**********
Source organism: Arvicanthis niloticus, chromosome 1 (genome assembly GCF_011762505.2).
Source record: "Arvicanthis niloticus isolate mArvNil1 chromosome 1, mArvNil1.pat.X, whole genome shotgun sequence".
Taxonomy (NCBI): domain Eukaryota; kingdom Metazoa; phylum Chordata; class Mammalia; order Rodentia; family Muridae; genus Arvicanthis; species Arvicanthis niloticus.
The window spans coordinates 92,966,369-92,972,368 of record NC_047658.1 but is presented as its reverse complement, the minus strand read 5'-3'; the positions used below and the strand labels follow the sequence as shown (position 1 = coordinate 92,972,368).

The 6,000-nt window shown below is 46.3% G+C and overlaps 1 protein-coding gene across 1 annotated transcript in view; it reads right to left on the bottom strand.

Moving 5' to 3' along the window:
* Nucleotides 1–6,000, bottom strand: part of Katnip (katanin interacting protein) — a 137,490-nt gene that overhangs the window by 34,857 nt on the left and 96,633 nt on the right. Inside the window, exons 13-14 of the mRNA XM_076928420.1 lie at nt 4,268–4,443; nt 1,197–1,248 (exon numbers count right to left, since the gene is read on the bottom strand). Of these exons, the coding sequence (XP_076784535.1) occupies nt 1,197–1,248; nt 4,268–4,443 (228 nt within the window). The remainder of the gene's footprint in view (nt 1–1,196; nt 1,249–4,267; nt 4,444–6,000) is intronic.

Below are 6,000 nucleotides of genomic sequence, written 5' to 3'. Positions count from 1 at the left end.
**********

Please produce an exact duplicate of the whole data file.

Source organism: Arvicanthis niloticus, chromosome 1 (genome assembly GCF_011762505.2).
Source record: "Arvicanthis niloticus isolate mArvNil1 chromosome 1, mArvNil1.pat.X, whole genome shotgun sequence".
Taxonomy (NCBI): domain Eukaryota; kingdom Metazoa; phylum Chordata; class Mammalia; order Rodentia; family Muridae; genus Arvicanthis; species Arvicanthis niloticus.
The window spans coordinates 92,966,369-92,972,368 of record NC_047658.1 but is presented as its reverse complement, the minus strand read 5'-3'; the positions used below and the strand labels follow the sequence as shown (position 1 = coordinate 92,972,368).

The 6,000-nt window shown below is 46.3% G+C and overlaps 1 protein-coding gene across 1 annotated transcript in view; it reads right to left on the bottom strand.

Moving 5' to 3' along the window:
* Nucleotides 1–6,000, bottom strand: part of Katnip (katanin interacting protein) — a 137,490-nt gene that overhangs the window by 34,857 nt on the left and 96,633 nt on the right. Inside the window, exons 13-14 of the mRNA XM_076928420.1 lie at nt 4,268–4,443; nt 1,197–1,248 (exon numbers count right to left, since the gene is read on the bottom strand). Of these exons, the coding sequence (XP_076784535.1) occupies nt 1,197–1,248; nt 4,268–4,443 (228 nt within the window). The remainder of the gene's footprint in view (nt 1–1,196; nt 1,249–4,267; nt 4,444–6,000) is intronic.

Below are 6,000 nucleotides of genomic sequence, written 5' to 3'. Positions count from 1 at the left end.